Sue Bird was elated, in one year she exorcized all of her basketball ghosts from losing in the opening round of the past five WNBA playoffs to the 2006 bronze-medal finish at the FIBA world championships in Brazil. On Sunday, Bird completed the rare triple-crown as the starting PG of the EuroLeague, WNBA, and Worlds championship teams.
“It was a little bit of a Year of Redemption for me personally,” said Bird via phone from Czech Republic after Team USA defeated the host country 89-69 for gold and the automatic berth to the 2012 Olympics. “Winning a championship always feels good. You don’t have to look back and regret anything. You’re proud of what you’ve done and to tie it with the WNBA title feels great. We pretty much dominated and we didn’t do that in 2006, so I’m glad we were able to accomplish that.”
By her side was Storm All-Star Swin Cash, who was moved to a reserve role in the tournament, but whose defense and leadership was key in the championship game. With the win, Cash joined Bird, Diana Taurasi, Cynthia Cooper, Sheryl Swoopes and Kara Wolters as players who’ve won NCAA, WNBA, Olympic and world titles.
“This was the last piece of the puzzle for me to add to the trophy case,” said Cash, who won her two NCAA titles with Bird at Connecticut. “It has been a long run and I can say that throughout my career I’ve been blessed to win at every level, now, completely. I’m going to enjoy that blessing, not look too far to the future, and take it day by day.”
Bird and Cash returned stateside Monday.
Bird will celebrate her 30th birthday on Oct. 16 in New York and pop in and out of Seattle until joining her Russian team in January. Cash returned to Pittsburgh where her mother is hosting a post-birthday/WNBA/World Championship party. Cash turned 31 on Sept. 22. She is going to take a break, diving into her foundation and possible television broadcast work.
Cash hasn’t signed with an overseas team and would not comment about her unrestricted free agent status with the Storm.
“This day marks the start of my vacation,” said Bird on Sunday. “I will be parting both for the WNBA and for this. I’m going to enjoy myself.”
Coincidentally (not really since the job is to follow the players), the blog is shutting down for its vacation, too. We’ll return Nov. 14 for Washington’s season opener against Portland State at Hec Ed.
Thanks for reading!
DIANA NUDE: Phoenix star Diana Taurasi is nude on the second edition of ESPN The Magazine’s “The Body Issue.” It’s an artful collection of showing athletes’ bodies in the buff and Taurasi is the first WNBA player to be featured. In 2004, three-time MVP Lauren Jackson did a similar shoot for an Australian publication prior to the Athens Olympics.
Taurasi’s was described as turning the 2009 MVP’s image upside down. Hardly. When thinking of players who might pose nude, she’s among the first to spring to mind. The cover shot shown above looks great and I can’t wait to pick up my copy on Friday.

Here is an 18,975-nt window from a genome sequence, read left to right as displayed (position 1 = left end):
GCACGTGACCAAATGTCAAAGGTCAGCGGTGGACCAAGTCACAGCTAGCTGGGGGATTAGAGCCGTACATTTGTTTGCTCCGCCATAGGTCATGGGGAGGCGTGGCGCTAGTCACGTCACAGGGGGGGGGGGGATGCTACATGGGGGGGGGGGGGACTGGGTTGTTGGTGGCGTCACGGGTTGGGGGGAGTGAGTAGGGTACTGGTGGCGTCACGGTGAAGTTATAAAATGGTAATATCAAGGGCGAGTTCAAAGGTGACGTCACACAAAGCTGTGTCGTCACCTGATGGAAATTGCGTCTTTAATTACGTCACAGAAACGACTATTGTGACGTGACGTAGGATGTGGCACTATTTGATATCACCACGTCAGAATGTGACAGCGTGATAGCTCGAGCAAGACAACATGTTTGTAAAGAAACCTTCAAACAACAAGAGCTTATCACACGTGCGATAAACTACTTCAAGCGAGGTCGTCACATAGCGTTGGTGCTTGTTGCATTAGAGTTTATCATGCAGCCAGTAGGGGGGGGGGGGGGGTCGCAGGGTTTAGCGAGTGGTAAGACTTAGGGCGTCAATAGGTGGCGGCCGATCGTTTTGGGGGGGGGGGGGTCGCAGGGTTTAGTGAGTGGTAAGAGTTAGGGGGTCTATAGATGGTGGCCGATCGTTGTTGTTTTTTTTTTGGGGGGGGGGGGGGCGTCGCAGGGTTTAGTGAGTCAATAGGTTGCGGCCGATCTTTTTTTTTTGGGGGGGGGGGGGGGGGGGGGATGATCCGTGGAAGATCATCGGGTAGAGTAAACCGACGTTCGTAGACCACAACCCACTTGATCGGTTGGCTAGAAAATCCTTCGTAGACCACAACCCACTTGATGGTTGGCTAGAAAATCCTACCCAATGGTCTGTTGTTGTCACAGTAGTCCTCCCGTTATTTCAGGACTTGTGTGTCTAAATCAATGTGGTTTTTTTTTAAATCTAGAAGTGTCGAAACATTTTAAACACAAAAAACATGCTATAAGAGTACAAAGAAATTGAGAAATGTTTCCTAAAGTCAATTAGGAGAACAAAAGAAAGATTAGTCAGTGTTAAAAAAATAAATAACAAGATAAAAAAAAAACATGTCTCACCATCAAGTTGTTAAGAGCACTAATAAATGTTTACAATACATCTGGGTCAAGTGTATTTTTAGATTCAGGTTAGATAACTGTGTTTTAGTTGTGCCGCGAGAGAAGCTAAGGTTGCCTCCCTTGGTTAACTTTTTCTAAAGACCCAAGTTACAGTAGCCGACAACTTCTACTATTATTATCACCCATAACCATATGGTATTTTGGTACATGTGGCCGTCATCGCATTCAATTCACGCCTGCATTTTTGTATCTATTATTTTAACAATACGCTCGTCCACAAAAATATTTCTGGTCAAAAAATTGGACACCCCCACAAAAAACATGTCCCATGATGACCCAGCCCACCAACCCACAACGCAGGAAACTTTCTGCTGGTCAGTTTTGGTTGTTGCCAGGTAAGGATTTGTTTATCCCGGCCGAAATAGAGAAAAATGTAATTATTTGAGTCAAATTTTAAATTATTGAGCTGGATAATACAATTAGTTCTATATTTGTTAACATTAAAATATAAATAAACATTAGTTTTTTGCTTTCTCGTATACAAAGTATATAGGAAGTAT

ALL WOMEN: ESPN plans to launch a new all-women’s network, first as a blog and then maybe as a sports channel. Could be good for the WNBA since the league can’t seem to get on ESPN2 despite the corporation owning the league’s broadcast rights.
There was a retreat in San Diego, which was attended by stars and reps from the WNBA like Carolyn Peck and Marion Jones (Tulsa). Word from the sessions were a little odd when pedicures were mentioned, although this is a big thing off-court with basketball players. We’ll see what happens. More exposure in any format (Taurasi pun not intended) is always a good thing.
LOWER RIMS?: Players are just starting to weigh-in on FIBA’s idea to lower the traditional 10-foot basketball rim to improve appeal of the game to a wider audience. Like fans, they’re questioning the reasoning.
“That’s just craziness,” Cash said on Sunday. “I don’t see a point in that. I mean, it’s up to them. We play by their rules, but I don’t see a point to that. Especially since there are girls on the court who are 6-7, 6-5. It would be different at first, but we could make the transition. We’re professional athletes. That’s what we do.”
NEW SPOT: Former Storm G Stacy Clinesmith is back in Washington. A former Oregon State assistant, she accepted a position at Central Washington in September. The Wildcats open their D-II schedule Nov. 15 against the University of Hawai’i at Hilo at Nicholson Pavilion.
GO CAMPING: Seattle U. coach Joan Bonvicini, along with several other basketball experts, including Jenny Boucek of the Storm, will host a free coaches clinic on Saturday, Oct. 23. The clinic will be from 9 a.m. to 6 p.m. in the Connolly Center and is designed to provide information to coaches on offensive and defensive systems, as well as drills to help enhance individual programs. For more information, log onto www.GoSeattleU.com, www.CoachBonvicini.com or call the basketball office at 206-296-5483.
FAN FEST: The hottest college basketball is across the mountain at Gonzaga. The team will host its “Fan Fest” on Oct. 23 and it’ll be an interesting season, especially since senior PG Courtney Vandersloot is back without go-to players Heather Bowman and Vivian Frieson. The trio helped the Zags advance to their first Sweet 16 last year.
STILL SURVIVING: Former Storm original Edna Campbell is in Texas, helping to raise breast health awareness. Campbell was diagnosed while playing for defunt Sacramento. Since then, she’s completed her degree in nursing and is a spokesperson.